The Borrowers

If 1951’s winner didn’t speak to me, 1952’s is one of the books of my heart. It has an

The Borrowers - first edition jacket image
First edition jacket for The Borrowers, illustrated by Diana Stanley

advantage, of course: I read The Borrowers as a child and still carry some of that childhood reading experience with me on rereads. But there’s no question that this is a rich and wonderful novel, whenever you are coming to it. Mary Norton’s tale of tiny people who live hidden in human houses, ‘borrowing’ what they need to live on, has had one of the longest and most robust afterlives of any Carnegie winner: continuously in print, it’s been adapted multiple times, in various different media.

From the very opening lines the book asks readers to think and to wonder:

It was Mrs. May who first told me about them. No, not me. How could it have been me— a wild, untidy, self-willed little girl who stared with angry eyes and was said to crunch her teeth? Kate, she should have been called. Yes, that was it— Kate. Not that the name matters much either way: she barely comes into the story.

What are we to make of this narrator who immediately disclaims herself? A narrator who immediately sets parameters for the kind of little girl who ‘should’ have heard the story, while simultaneously making it clear what kind of little girl actually did. The self-willed little girl sets us up for the heroine of the story itself, the Borrower Arrietty who yearns for a life beyond the cramped spaces below the floorboards. Yet she is also tamed by her exposure to the past, in the shape of Mrs May who tells her the story of the Borrowers:

Kate was never ‘wild’ with Mrs. May, nor untidy, nor self-willed; and Mrs. May taught her many things besides crochet: how to wind wool into an egg-shaped ball; how to run-and-fell and plan a darn; how to tidy a drawer and to lay, like a blessing, above the contents, a sheet of rustling tissue against the dust.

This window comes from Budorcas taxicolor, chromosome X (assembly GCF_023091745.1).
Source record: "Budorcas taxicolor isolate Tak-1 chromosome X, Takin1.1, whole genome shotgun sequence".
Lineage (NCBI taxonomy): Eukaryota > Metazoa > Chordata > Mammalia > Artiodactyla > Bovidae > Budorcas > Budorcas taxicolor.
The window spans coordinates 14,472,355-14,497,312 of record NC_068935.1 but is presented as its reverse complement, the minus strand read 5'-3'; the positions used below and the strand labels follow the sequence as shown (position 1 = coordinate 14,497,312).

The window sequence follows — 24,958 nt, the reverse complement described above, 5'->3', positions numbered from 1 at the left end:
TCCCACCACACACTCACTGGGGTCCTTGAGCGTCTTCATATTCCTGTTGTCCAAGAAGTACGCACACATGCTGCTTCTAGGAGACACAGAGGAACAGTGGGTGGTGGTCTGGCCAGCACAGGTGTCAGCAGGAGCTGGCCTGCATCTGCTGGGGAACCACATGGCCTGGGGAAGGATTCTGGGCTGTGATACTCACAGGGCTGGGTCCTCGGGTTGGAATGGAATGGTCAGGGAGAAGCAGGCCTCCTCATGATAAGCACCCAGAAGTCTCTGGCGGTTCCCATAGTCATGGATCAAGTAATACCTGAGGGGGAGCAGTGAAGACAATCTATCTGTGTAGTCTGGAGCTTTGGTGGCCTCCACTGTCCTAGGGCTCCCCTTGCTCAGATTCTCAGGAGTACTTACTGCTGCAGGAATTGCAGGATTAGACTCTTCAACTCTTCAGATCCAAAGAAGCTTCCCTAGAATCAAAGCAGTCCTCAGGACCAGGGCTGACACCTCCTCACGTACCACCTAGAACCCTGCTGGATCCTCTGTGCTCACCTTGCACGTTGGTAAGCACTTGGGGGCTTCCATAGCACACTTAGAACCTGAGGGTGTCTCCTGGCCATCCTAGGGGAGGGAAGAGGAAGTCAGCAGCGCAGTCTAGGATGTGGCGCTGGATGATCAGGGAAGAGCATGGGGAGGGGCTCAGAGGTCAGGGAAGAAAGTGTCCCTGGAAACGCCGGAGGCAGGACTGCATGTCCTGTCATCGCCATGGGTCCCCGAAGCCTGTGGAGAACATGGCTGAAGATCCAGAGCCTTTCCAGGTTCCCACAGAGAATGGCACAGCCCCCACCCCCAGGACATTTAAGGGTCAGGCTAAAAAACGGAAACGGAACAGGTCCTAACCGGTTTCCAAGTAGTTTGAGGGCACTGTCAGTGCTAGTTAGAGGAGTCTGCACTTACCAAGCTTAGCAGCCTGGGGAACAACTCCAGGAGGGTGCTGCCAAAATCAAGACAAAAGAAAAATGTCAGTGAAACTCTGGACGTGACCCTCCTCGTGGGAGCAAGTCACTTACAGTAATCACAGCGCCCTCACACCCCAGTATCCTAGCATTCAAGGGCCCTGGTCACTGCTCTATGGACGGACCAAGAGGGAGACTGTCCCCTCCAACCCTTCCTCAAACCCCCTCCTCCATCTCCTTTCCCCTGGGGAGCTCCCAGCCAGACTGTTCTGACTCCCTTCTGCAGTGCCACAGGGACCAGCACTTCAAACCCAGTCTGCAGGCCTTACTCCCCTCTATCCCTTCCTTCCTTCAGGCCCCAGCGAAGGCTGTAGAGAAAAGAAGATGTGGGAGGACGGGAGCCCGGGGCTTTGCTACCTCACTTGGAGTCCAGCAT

This sets up a tension which runs throughout the book, between a nostalgia for the past and the ways of the past, and the vitality of youth which drives towards the new and recognises the stifling presence of the old.

Much of this tension is embodied in the country house, which was a focus for much of Britain’s complicated feelings about its past and future in the early twentieth century. Like many country estates by 1952, the house in which the main narrative of the Borrowers takes place is in decline. Once a vibrant household with a full complement of servants, a lively family, and a host of visitors, it has dwindled to a single old lady – Aunt Sophy – two servants (a cook-housekeeper, Mrs Driver, and the gardener Crampfurl), and, for the duration of the action of the book, the Boy, sent to convalesce. And, of course – though most of the human inhabitants are unaware of them – the three Borrowers: Pod, Homily and Arrietty. The presence of the Borrowers in itself imbues the space of the house with a kind of magic, and Homily remembers the days when the house was inhabited with both many people and many Borrowers with nostalgia. But for Arrietty, the house is a prison:

It was only Pod who knew the way through the intersecting passages to the hole under the clock. And only Pod could open the gates. There were complicated clasps made of hair-slides and safety-pins of which Pod alone knew the secret.

If the gates serve to keep Homily and Arrietty safe from mice and other intruders from the outside, they also serve to keep them in – as Pod himself points out to Arrietty. The Boy also experiences his time in the house primarily as a period of confinement and loneliness. When Arrietty encounters the Boy, it is transformative for both of them, but these encounters ultimately lead to the discovery of the Borrowes, their flight from the house, and the Boy’s imprisonment in his room. The very story which serves to inspire in both ‘Kate’ and the reader of the book a desire to inhabit such a country house in fact turns on its oppression, decay, and ultimate dissolution.